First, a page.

Some women, about 25%, who have lower dose Progestin containing IUDs, Skyla and Kyleena find that they have a lot of spotting and bleeding in the first year. For women who have an IUD with 52 mg of Progestin, Liletta and Mirena, about 60-70% will find that they have very light periods or no periods or spotting at all. This is perfectly safe and expected.  

The amount of progestin in these IUDs is so minimal that they typically only have an impact on the uterus, not on the entire body. In fact, Neither type of IUD prevents ovulation or the normal, typical hormonal changes our bodies go through in a typical menstrual cycle. 

IUDs right after delivery?  

Women can get an IUD placed within the first 48 hours of giving birth whether vaginal or C-section. For some women, this is a good idea because they may already have an epidural or have had anesthesia and it would be less painful. Also, many women get pregnant within the first 6 weeks after having a baby.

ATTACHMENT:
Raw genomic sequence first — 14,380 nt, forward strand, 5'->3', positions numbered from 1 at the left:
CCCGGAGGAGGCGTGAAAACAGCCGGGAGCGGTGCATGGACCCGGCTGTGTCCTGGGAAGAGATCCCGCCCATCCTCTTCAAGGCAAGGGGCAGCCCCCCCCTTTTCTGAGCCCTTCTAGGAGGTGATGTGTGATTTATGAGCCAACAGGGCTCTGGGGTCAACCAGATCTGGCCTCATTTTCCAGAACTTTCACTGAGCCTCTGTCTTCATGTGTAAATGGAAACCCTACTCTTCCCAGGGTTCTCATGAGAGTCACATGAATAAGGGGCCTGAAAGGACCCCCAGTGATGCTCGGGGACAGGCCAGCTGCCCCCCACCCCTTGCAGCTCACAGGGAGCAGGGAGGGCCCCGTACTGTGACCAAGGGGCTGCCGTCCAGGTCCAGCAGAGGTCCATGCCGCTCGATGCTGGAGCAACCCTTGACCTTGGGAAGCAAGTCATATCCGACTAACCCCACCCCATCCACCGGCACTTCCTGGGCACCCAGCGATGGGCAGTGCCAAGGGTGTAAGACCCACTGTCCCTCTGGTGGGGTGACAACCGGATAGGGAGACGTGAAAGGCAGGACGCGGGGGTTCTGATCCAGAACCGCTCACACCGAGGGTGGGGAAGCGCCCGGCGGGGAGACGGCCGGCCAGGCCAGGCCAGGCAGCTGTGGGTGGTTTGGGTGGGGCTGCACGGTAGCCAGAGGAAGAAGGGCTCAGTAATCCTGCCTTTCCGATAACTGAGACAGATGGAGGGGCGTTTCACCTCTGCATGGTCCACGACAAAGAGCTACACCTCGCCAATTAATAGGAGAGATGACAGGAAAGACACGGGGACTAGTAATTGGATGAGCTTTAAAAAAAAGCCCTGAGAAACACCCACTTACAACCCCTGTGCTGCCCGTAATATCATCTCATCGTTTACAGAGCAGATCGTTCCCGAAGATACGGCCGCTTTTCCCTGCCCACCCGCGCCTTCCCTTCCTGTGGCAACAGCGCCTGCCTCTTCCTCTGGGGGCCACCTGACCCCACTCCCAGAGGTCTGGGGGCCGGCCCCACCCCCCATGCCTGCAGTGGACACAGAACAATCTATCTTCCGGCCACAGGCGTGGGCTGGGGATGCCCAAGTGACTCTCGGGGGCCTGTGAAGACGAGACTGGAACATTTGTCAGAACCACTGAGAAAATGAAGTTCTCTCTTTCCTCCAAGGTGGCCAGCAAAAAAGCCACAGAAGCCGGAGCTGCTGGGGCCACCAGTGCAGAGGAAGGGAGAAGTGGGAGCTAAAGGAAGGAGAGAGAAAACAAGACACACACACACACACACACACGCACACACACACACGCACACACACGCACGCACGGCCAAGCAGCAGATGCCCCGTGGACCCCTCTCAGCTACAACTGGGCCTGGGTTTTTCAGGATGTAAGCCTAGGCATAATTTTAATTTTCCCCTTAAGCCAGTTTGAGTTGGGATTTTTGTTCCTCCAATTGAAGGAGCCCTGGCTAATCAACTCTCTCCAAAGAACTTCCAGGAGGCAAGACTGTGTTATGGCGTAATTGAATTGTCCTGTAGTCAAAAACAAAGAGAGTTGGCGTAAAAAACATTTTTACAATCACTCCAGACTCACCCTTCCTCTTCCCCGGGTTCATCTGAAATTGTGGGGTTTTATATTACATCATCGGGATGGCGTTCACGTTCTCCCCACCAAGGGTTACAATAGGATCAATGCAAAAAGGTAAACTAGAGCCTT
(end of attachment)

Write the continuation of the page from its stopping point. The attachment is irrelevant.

If an IUD is inserted immediately, there is a 1 in 5 chance that it will be expelled, or fall out within the first 12 weeks (3 months) of use.  

However, if inserted at the 6 week check-up, the rate of expulsion is 5%.

Who should not have an IUD placed immediately after delivery are those with heavy postpartum bleeding, a retained placenta, infection or those with an abnormal uterine shape.  

Waiting to have an IUD inserted at the 4-6 week checkup

Many women who have other reliable contraception or who will not be having sex for the first 6 weeks, may decide to have an IUD inserted at their 6-week postpartum checkup. Waiting for the 6 week time period means that there’s less chance of expulsion and those extra 2 weeks allows the uterine muscles to fully contract, which also reduces the chance of accidentally perforating or pushing the IUD through the uterine muscle into the pelvic cavity, which is more likely at 4 weeks postpartum. I have inserted over 3000 IUDs in my career and never had a perforation. 

I have found that it’s best to wait for the 6-week postpartum checkup and that’s what I recommend to my patients. 

How to reduce the pain when IUDs are inserted.